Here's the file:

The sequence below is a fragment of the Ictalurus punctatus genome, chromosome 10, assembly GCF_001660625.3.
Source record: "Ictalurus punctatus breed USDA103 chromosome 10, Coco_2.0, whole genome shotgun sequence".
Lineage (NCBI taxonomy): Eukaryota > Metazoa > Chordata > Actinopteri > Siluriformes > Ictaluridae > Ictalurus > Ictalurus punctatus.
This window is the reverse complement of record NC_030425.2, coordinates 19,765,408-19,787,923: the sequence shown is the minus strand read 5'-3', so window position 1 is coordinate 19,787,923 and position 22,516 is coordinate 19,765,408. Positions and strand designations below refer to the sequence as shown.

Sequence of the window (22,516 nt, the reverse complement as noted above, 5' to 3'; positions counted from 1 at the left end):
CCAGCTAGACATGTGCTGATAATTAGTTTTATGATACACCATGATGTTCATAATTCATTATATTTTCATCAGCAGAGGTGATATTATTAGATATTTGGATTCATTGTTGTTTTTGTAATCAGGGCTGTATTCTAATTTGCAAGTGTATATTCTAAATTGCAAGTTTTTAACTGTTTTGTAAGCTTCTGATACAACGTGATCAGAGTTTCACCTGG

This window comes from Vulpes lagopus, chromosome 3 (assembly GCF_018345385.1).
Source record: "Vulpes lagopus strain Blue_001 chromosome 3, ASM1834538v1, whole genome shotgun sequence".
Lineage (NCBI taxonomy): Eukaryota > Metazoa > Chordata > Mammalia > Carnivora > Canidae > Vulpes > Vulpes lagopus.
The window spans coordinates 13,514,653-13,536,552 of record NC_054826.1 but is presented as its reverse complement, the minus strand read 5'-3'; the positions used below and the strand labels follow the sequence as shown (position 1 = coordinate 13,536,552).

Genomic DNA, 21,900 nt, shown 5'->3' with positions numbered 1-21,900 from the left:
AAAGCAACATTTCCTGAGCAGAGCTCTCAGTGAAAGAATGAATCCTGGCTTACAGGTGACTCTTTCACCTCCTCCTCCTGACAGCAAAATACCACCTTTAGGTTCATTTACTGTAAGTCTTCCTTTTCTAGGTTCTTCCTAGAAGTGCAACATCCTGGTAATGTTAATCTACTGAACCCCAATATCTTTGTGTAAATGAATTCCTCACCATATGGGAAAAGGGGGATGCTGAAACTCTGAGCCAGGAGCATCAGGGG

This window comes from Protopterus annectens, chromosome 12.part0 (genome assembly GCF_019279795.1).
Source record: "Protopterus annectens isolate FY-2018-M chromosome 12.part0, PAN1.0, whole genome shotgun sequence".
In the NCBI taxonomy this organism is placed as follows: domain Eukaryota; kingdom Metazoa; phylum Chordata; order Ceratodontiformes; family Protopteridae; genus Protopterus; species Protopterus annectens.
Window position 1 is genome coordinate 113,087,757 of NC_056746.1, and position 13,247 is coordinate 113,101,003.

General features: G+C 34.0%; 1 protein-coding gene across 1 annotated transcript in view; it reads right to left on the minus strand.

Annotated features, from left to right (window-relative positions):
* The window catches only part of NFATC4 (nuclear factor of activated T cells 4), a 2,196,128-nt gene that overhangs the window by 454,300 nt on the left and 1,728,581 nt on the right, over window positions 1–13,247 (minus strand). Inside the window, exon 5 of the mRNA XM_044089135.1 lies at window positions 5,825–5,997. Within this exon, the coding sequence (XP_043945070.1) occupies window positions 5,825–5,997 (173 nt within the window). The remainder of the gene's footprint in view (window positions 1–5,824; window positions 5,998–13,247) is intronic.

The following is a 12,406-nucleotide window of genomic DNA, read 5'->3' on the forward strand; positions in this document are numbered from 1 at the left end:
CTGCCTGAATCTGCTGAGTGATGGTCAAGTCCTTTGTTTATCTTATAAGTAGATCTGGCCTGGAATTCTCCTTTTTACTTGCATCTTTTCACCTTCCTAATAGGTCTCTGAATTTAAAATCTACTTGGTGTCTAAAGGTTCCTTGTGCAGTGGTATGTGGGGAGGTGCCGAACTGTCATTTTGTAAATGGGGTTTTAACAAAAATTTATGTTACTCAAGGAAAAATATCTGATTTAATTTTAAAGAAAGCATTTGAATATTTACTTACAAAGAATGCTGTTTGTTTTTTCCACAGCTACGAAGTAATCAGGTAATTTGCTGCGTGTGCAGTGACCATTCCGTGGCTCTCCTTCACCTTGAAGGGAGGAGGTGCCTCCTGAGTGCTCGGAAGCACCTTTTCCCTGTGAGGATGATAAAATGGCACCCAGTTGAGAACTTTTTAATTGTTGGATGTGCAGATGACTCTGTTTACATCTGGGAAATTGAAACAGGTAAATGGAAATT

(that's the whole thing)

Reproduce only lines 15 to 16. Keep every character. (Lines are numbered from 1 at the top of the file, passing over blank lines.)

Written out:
In the NCBI taxonomy this organism is placed as follows: domain Eukaryota; kingdom Metazoa; phylum Chordata; order Ceratodontiformes; family Protopteridae; genus Protopterus; species Protopterus annectens.
Window position 1 is genome coordinate 113,087,757 of NC_056746.1, and position 13,247 is coordinate 113,101,003.